Dems Offer Own Farm Plan

    Democratic candidates for East Hampton Town supervisor and town board outlined a proposal to expedite planning board approval for non-permanent farm structures such as hoop buildings and cold frames at a press conference on July 13 at the Amagansett Farmers Market.
    The law would apply only to structures used for the production of food crops, as opposed for tree farms or nurseries.
    The goal of the proposed legislation, according to Zachary Cohen, the Democrats’ supervisor candidate, is “to make the process easier and less expensive for the applicant while still protecting the neighbors.”
    Sylvia Overby and Peter Van Scoyoc, the Democratic candidates for town board, joined him at the press conference.
    “Applicants don’t always know what to submit and board members don’t always know what they have to submit,” added Mr. Van Scoyoc, who is also a member of the town planning board.
    The legislation would designate two types of applications: one for structures less than 1,350 square feet (or .6 percent of the total square footage of the property), and another for structures greater than that. In addition the more rigorous review process applied to larger structures would be triggered for smaller buildings if the “town or county has an ownership interest in the land, in part or whole for farmland preservation” or if “the planning board receives comments from the public opposing an application” that it believes “raise sufficient community and neighbor concerns to warrant a public hearing.”
    In both cases, the proposed structure would need to meet setback requirements. Abuilding permit would also be necessary, as would permits for water and electricity. A formal survey would not be required, although the applicant would need to indicate the location of the proposed structure “on a reasonably accurate map generated by the Planning Department.”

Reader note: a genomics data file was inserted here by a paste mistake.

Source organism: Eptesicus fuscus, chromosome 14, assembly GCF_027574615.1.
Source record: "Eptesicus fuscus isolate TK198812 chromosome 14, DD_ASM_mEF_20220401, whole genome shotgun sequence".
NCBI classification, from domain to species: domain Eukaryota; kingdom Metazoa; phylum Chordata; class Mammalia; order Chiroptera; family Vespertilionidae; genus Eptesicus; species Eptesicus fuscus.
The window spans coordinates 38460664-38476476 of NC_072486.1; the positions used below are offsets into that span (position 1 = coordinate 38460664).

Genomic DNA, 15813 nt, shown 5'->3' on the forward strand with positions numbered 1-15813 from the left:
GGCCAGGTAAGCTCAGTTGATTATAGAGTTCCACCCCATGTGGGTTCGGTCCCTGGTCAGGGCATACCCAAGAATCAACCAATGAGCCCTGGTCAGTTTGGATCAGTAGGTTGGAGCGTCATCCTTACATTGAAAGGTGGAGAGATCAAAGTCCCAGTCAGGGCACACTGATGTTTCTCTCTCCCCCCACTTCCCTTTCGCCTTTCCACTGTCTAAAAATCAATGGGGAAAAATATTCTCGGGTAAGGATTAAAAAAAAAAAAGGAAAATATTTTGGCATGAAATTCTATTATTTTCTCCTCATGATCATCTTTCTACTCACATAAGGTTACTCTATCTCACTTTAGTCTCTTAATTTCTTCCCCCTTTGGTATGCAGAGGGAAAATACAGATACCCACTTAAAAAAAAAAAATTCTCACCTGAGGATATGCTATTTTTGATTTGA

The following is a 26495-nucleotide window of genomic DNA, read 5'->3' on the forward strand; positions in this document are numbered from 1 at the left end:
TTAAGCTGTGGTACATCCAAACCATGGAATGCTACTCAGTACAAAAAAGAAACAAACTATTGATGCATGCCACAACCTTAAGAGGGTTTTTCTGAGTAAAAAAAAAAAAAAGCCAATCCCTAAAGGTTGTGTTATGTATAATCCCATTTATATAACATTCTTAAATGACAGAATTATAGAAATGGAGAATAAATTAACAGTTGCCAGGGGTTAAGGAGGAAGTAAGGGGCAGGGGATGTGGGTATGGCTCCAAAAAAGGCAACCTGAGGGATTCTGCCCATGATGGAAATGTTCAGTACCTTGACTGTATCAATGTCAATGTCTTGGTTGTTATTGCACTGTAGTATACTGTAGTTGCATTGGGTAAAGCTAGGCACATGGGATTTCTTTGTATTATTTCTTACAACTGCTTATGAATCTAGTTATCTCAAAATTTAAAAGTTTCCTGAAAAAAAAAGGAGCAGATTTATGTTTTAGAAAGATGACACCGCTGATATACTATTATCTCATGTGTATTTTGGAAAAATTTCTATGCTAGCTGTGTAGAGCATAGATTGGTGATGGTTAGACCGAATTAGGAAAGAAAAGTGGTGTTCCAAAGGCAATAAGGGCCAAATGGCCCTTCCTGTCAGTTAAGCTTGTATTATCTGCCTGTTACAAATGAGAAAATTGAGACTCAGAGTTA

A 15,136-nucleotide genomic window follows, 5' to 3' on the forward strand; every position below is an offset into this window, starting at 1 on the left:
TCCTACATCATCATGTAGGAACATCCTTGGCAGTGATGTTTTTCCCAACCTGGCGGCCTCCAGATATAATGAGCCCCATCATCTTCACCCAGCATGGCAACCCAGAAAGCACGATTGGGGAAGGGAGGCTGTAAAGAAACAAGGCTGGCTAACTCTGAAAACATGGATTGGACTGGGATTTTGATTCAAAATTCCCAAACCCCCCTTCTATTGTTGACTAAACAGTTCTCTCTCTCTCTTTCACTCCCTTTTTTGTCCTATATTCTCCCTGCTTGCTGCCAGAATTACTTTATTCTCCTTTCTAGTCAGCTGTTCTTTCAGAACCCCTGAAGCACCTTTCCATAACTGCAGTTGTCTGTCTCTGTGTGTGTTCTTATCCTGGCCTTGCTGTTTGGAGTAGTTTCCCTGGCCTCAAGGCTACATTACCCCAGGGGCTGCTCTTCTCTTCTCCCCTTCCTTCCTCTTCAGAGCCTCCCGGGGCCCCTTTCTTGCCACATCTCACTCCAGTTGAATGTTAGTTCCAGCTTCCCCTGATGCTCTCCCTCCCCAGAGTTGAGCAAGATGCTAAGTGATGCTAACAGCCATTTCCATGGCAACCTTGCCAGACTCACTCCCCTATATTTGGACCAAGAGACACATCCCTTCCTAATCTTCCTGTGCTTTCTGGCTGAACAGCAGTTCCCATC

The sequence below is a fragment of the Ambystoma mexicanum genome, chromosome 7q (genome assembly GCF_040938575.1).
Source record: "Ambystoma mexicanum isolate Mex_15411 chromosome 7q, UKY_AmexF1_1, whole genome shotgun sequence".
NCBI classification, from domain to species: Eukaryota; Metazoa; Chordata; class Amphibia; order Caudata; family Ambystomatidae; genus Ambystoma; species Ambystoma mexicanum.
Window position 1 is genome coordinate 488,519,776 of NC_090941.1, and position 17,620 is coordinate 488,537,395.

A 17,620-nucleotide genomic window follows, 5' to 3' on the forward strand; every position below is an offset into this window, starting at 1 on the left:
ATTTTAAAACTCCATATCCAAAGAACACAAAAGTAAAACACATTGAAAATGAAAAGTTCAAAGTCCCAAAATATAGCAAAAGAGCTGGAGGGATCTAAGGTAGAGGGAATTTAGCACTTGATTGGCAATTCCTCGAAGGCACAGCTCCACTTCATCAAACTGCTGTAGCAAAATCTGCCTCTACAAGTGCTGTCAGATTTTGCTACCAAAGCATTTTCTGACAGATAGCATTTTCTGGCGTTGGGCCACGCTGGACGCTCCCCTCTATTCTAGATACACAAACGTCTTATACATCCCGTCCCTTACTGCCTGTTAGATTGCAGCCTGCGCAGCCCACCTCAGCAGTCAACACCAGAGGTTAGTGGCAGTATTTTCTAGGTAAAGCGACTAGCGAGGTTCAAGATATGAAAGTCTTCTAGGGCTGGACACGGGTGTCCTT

Although the smaller structures would not necessitate a public hearing, the application would appear on the planning board agenda and neighbors would be notified. The larger temporary buildings would require a public hearing might require “other submissions based on the complexity of the application and existing conditions,” such as “in cases where the total allowable coverage is reached or exceeded with proposed addition of the temporary structures.”
    In February, Theresa Quigley, a Republican town board member, proposed similar legislation, although her proposed law also included farm stands, which, according to Ms. Overby, “have a lot of other, more complicated issues.” Mr. Van Scoyoc added that unlike the previous legislation, his team’s proposal includes “some land-use review.”
    Reached yesterday for her response to the Democrats’ version of a simplified temporary farm structure law, Ms. Quigley said “my gut reaction is that imitation is the sincerest form of flattery.” She explained that she had proposed the legislation in response to requests from local farmers, including Alex Balsam, and that it was still being worked on after input from the public and elected officials of both parties.
    “If the issue is an important one, why is this [duplication] happening? Is the subtext ‘We Democrats are careful and the Republicans aren’t?’ ” she asked.